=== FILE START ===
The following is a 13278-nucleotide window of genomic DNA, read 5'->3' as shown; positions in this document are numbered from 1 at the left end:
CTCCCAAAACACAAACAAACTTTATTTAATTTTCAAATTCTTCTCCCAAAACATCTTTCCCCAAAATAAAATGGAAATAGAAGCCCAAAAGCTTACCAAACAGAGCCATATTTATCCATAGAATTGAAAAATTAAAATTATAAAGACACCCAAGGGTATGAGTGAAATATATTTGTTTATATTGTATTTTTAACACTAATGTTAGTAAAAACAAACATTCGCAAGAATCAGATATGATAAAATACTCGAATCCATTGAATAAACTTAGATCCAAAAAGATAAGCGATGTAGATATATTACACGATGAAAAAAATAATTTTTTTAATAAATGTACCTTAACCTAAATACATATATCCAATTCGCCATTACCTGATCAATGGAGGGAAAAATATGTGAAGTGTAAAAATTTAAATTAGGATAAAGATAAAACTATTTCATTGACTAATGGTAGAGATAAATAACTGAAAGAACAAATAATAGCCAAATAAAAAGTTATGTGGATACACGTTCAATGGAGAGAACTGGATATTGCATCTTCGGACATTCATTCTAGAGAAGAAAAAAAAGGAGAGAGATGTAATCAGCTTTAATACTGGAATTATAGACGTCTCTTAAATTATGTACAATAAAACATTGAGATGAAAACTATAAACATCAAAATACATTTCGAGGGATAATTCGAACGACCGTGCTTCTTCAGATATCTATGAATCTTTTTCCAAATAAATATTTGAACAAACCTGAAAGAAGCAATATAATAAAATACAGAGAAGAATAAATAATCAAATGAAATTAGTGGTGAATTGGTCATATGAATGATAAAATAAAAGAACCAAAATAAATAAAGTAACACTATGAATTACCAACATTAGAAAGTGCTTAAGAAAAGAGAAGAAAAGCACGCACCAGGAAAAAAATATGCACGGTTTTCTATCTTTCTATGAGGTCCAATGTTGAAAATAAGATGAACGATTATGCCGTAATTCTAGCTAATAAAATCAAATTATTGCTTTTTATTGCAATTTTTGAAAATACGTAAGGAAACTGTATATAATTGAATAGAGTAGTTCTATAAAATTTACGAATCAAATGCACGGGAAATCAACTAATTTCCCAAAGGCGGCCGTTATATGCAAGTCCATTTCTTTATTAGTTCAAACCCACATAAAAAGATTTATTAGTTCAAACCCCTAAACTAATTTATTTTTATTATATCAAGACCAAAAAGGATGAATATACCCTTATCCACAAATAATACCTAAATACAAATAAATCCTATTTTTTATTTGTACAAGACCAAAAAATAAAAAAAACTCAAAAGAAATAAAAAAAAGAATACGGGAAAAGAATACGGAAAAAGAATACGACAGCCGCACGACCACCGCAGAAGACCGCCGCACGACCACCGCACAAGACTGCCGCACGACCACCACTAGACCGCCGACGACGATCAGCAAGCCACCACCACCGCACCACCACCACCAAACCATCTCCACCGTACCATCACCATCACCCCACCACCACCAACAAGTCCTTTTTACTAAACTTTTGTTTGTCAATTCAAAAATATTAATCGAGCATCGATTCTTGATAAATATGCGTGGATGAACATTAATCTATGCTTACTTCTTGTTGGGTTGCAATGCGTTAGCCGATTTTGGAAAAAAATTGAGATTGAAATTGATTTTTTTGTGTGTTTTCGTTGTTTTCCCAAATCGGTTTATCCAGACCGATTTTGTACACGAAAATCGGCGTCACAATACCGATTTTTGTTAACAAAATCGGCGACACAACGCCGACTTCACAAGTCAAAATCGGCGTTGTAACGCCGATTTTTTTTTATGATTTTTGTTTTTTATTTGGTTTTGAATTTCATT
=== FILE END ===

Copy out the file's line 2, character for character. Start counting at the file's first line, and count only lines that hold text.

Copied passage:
CTCCCAAAACACAAACAAACTTTATTTAATTTTCAAATTCTTCTCCCAAAACATCTTTCCCCAAAATAAAATGGAAATAGAAGCCCAAAAGCTTACCAAACAGAGCCATATTTATCCATAGAATTGAAAAATTAAAATTATAAAGACACCCAAGGGTATGAGTGAAATATATTTGTTTATATTGTATTTTTAACACTAATGTTAGTAAAAACAAACATTCGCAAGAATCAGATATGATAAAATACTCGAATCCATTGAATAAACTTAGATCCAAAAAGATAAGCGATGTAGATATATTACACGATGAAAAAAATAATTTTTTTAATAAATGTACCTTAACCTAAATACATATATCCAATTCGCCATTACCTGATCAATGGAGGGAAAAATATGTGAAGTGTAAAAATTTAAATTAGGATAAAGATAAAACTATTTCATTGACTAATGGTAGAGATAAATAACTGAAAGAACAAATAATAGCCAAATAAAAAGTTATGTGGATACACGTTCAATGGAGAGAACTGGATATTGCATCTTCGGACATTCATTCTAGAGAAGAAAAAAAAGGAGAGAGATGTAATCAGCTTTAATACTGGAATTATAGACGTCTCTTAAATTATGTACAATAAAACATTGAGATGAAAACTATAAACATCAAAATACATTTCGAGGGATAATTCGAACGACCGTGCTTCTTCAGATATCTATGAATCTTTTTCCAAATAAATATTTGAACAAACCTGAAAGAAGCAATATAATAAAATACAGAGAAGAATAAATAATCAAATGAAATTAGTGGTGAATTGGTCATATGAATGATAAAATAAAAGAACCAAAATAAATAAAGTAACACTATGAATTACCAACATTAGAAAGTGCTTAAGAAAAGAGAAGAAAAGCACGCACCAGGAAAAAAATATGCACGGTTTTCTATCTTTCTATGAGGTCCAATGTTGAAAATAAGATGAACGATTATGCCGTAATTCTAGCTAATAAAATCAAATTATTGCTTTTTATTGCAATTTTTGAAAATACGTAAGGAAACTGTATATAATTGAATAGAGTAGTTCTATAAAATTTACGAATCAAATGCACGGGAAATCAACTAATTTCCCAAAGGCGGCCGTTATATGCAAGTCCATTTCTTTATTAGTTCAAACCCACATAAAAAGATTTATTAGTTCAAACCCCTAAACTAATTTATTTTTATTATATCAAGACCAAAAAGGATGAATATACCCTTATCCACAAATAATACCTAAATACAAATAAATCCTATTTTTTATTTGTACAAGACCAAAAAATAAAAAAAACTCAAAAGAAATAAAAAAAAGAATACGGGAAAAGAATACGGAAAAAGAATACGACAGCCGCACGACCACCGCAGAAGACCGCCGCACGACCACCGCACAAGACTGCCGCACGACCACCACTAGACCGCCGACGACGATCAGCAAGCCACCACCACCGCACCACCACCACCAAACCATCTCCACCGTACCATCACCATCACCCCACCACCACCAACAAGTCCTTTTTACTAAACTTTTGTTTGTCAATTCAAAAATATTAATCGAGCATCGATTCTTGATAAATATGCGTGGATGAACATTAATCTATGCTTACTTCTTGTTGGGTTGCAATGCGTTAGCCGATTTTGGAAAAAAATTGAGATTGAAATTGATTTTTTTGTGTGTTTTCGTTGTTTTCCCAAATCGGTTTATCCAGACCGATTTTGTACACGAAAATCGGCGTCACAATACCGATTTTTGTTAACAAAATCGGCGACACAACGCCGACTTCACAAGTCAAAATCGGCGTTGTAACGCCGATTTTTTTTTATGATTTTTGTTTTTTATTTGGTTTTGAATTTCATT